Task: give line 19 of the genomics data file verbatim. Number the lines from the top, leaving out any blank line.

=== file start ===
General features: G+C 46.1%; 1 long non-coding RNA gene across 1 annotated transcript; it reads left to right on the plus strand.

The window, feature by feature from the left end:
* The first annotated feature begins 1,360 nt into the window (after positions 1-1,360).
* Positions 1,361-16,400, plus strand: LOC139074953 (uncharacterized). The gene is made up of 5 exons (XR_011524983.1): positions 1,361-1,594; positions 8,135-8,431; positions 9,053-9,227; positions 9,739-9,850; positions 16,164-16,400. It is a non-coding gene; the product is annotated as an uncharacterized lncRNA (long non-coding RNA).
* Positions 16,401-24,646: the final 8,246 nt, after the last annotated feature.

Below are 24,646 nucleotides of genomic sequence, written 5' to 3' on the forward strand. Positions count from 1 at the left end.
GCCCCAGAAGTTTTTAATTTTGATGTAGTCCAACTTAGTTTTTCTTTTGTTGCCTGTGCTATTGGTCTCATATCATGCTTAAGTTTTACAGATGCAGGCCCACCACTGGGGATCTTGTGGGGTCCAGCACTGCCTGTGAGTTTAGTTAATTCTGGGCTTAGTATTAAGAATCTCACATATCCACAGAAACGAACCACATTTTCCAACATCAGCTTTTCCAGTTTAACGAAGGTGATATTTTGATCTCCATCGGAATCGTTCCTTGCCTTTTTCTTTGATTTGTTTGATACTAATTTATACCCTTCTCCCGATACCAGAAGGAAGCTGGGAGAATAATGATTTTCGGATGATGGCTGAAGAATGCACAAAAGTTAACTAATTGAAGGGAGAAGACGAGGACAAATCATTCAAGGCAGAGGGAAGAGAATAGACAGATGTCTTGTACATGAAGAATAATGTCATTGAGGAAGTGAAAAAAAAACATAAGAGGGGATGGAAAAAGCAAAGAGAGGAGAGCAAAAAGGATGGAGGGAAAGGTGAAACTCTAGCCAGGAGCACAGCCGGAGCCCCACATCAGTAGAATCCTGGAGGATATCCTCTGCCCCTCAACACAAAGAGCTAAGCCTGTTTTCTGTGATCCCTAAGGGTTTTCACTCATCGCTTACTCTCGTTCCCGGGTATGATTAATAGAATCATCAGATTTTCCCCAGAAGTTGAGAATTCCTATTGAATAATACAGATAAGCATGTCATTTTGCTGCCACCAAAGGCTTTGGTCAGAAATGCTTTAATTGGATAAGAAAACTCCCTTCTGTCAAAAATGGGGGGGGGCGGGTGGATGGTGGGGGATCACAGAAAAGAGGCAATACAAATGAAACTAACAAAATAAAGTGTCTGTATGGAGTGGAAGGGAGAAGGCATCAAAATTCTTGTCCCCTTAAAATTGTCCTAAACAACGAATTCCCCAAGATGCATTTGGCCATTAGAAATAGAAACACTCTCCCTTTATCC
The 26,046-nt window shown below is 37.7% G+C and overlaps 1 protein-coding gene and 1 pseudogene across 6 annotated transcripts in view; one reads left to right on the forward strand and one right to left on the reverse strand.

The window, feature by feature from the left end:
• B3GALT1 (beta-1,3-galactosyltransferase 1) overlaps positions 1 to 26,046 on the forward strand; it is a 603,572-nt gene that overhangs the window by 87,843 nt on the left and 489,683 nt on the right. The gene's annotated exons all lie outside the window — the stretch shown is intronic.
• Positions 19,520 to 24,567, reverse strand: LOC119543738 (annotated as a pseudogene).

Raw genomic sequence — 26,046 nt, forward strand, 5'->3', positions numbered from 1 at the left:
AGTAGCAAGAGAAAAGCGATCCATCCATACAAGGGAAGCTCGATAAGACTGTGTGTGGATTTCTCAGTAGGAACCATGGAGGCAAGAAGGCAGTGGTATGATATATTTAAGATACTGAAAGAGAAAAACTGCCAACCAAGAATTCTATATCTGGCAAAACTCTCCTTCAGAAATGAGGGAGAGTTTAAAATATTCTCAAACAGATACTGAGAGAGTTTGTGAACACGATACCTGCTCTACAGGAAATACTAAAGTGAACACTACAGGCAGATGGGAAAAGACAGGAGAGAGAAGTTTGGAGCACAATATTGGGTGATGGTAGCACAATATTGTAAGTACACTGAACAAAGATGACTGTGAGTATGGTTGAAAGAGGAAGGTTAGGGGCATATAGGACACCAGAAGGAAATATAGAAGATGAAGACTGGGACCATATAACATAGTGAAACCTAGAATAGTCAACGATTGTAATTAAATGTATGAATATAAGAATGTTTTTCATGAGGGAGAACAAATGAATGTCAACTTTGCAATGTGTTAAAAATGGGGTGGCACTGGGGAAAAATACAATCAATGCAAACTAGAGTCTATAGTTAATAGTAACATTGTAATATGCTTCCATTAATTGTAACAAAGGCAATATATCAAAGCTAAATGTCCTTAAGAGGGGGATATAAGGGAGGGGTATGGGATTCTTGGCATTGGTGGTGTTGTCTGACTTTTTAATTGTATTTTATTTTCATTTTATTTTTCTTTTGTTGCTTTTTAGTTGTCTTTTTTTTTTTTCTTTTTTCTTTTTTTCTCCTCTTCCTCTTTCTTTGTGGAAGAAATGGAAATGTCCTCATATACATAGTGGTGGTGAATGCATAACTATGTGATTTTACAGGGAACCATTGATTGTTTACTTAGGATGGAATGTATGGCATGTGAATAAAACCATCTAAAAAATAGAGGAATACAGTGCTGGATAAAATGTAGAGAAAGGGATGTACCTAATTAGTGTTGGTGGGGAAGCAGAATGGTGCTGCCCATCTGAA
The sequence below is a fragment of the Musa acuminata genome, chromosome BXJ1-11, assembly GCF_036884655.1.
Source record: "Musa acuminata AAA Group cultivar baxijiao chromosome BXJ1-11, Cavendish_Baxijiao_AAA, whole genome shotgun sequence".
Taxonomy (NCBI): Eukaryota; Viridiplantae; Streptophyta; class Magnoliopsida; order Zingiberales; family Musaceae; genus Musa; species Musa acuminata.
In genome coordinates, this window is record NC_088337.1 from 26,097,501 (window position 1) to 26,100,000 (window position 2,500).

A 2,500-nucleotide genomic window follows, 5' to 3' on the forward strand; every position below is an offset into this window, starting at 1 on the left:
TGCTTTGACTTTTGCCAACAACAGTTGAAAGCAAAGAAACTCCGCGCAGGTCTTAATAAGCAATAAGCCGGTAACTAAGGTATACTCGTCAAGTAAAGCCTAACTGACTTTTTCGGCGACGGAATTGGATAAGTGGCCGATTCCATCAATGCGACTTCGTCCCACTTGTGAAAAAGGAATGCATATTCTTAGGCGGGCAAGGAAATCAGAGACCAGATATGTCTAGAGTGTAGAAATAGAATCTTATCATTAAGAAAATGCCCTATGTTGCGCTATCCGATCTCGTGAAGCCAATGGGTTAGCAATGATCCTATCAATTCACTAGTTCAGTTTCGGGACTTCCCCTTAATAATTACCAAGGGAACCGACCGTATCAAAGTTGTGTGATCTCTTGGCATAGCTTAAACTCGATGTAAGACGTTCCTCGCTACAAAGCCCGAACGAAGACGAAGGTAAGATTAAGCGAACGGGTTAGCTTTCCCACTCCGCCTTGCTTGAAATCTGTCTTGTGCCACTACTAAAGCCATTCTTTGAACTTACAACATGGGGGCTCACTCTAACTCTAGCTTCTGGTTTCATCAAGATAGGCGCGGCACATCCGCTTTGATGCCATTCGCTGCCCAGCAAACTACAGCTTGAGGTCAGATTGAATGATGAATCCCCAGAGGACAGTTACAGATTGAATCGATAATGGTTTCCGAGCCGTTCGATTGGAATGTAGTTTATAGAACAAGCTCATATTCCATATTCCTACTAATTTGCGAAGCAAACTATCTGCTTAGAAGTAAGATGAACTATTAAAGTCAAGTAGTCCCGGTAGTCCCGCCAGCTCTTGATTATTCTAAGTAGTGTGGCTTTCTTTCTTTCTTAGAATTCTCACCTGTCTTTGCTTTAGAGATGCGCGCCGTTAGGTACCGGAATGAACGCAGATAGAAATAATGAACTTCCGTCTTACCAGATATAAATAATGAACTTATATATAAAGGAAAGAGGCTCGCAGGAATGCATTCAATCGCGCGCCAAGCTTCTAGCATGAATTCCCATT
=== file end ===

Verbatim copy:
TGCTTTGACTTTTGCCAACAACAGTTGAAAGCAAAGAAACTCCGCGCAGGTCTTAATAAGCAATAAGCCGGTAACTAAGGTATACTCGTCAAGTAAAGCCTAACTGACTTTTTCGGCGACGGAATTGGATAAGTGGCCGATTCCATCAATGCGACTTCGTCCCACTTGTGAAAAAGGAATGCATATTCTTAGGCGGGCAAGGAAATCAGAGACCAGATATGTCTAGAGTGTAGAAATAGAATCTTATCATTAAGAAAATGCCCTATGTTGCGCTATCCGATCTCGTGAAGCCAATGGGTTAGCAATGATCCTATCAATTCACTAGTTCAGTTTCGGGACTTCCCCTTAATAATTACCAAGGGAACCGACCGTATCAAAGTTGTGTGATCTCTTGGCATAGCTTAAACTCGATGTAAGACGTTCCTCGCTACAAAGCCCGAACGAAGACGAAGGTAAGATTAAGCGAACGGGTTAGCTTTCCCACTCCGCCTTGCTTGAAATCTGTCTTGTGCCACTACTAAAGCCATTCTTTGAACTTACAACATGGGGGCTCACTCTAACTCTAGCTTCTGGTTTCATCAAGATAGGCGCGGCACATCCGCTTTGATGCCATTCGCTGCCCAGCAAACTACAGCTTGAGGTCAGATTGAATGATGAATCCCCAGAGGACAGTTACAGATTGAATCGATAATGGTTTCCGAGCCGTTCGATTGGAATGTAGTTTATAGAACAAGCTCATATTCCATATTCCTACTAATTTGCGAAGCAAACTATCTGCTTAGAAGTAAGATGAACTATTAAAGTCAAGTAGTCCCGGTAGTCCCGCCAGCTCTTGATTATTCTAAGTAGTGTGGCTTTCTTTCTTTCTTAGAATTCTCACCTGTCTTTGCTTTAGAGATGCGCGCCGTTAGGTACCGGAATGAACGCAGATAGAAATAATGAACTTCCGTCTTACCAGATATAAATAATGAACTTATATATAAAGGAAAGAGGCTCGCAGGAATGCATTCAATCGCGCGCCAAGCTTCTAGCATGAATTCCCATT